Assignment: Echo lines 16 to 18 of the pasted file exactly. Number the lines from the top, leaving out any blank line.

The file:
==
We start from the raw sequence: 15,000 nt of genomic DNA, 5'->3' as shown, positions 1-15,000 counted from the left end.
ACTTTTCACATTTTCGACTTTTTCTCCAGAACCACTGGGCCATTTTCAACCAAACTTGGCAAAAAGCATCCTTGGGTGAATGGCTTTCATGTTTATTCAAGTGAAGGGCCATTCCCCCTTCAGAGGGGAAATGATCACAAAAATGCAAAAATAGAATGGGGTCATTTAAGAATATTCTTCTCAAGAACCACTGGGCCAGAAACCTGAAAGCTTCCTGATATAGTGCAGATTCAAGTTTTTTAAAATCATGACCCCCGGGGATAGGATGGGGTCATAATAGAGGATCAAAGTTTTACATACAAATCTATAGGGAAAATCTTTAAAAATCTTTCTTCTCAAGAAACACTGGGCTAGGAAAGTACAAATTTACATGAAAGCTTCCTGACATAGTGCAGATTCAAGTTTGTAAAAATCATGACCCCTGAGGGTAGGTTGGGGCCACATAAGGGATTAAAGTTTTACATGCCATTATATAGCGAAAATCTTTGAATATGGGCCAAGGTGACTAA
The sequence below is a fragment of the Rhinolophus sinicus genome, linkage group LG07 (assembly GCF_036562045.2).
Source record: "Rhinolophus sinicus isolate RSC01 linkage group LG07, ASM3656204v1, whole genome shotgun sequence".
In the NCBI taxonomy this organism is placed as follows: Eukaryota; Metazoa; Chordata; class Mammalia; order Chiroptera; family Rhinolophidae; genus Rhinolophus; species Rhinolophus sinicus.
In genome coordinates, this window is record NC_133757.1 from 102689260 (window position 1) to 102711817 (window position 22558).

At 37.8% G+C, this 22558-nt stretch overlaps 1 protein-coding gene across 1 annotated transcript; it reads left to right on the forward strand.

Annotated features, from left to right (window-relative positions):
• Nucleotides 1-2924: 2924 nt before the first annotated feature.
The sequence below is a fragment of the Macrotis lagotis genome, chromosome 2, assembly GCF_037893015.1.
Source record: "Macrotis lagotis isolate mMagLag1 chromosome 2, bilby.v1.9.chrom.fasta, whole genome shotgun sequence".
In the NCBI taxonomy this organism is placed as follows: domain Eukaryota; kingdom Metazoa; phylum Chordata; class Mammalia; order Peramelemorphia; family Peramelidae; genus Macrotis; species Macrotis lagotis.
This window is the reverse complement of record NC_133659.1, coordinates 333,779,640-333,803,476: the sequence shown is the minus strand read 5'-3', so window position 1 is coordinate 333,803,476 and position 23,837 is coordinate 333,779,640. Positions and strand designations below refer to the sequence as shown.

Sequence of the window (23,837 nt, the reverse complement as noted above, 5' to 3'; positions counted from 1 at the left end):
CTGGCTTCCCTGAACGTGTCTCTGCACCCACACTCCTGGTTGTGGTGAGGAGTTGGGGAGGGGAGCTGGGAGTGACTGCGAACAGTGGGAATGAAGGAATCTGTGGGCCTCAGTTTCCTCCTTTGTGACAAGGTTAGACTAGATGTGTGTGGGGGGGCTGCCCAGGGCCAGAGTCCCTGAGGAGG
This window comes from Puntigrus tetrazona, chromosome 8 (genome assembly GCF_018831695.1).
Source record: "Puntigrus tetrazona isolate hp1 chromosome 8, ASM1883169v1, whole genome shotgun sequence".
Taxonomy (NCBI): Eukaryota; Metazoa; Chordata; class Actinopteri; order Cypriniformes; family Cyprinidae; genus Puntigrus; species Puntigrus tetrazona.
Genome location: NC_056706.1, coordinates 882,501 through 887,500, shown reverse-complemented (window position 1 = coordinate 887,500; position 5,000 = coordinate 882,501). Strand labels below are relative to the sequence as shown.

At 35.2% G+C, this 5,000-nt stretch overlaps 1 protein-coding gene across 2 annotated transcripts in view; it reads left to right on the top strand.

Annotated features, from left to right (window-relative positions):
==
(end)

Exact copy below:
This window comes from Puntigrus tetrazona, chromosome 8 (genome assembly GCF_018831695.1).
Source record: "Puntigrus tetrazona isolate hp1 chromosome 8, ASM1883169v1, whole genome shotgun sequence".
Taxonomy (NCBI): Eukaryota; Metazoa; Chordata; class Actinopteri; order Cypriniformes; family Cyprinidae; genus Puntigrus; species Puntigrus tetrazona.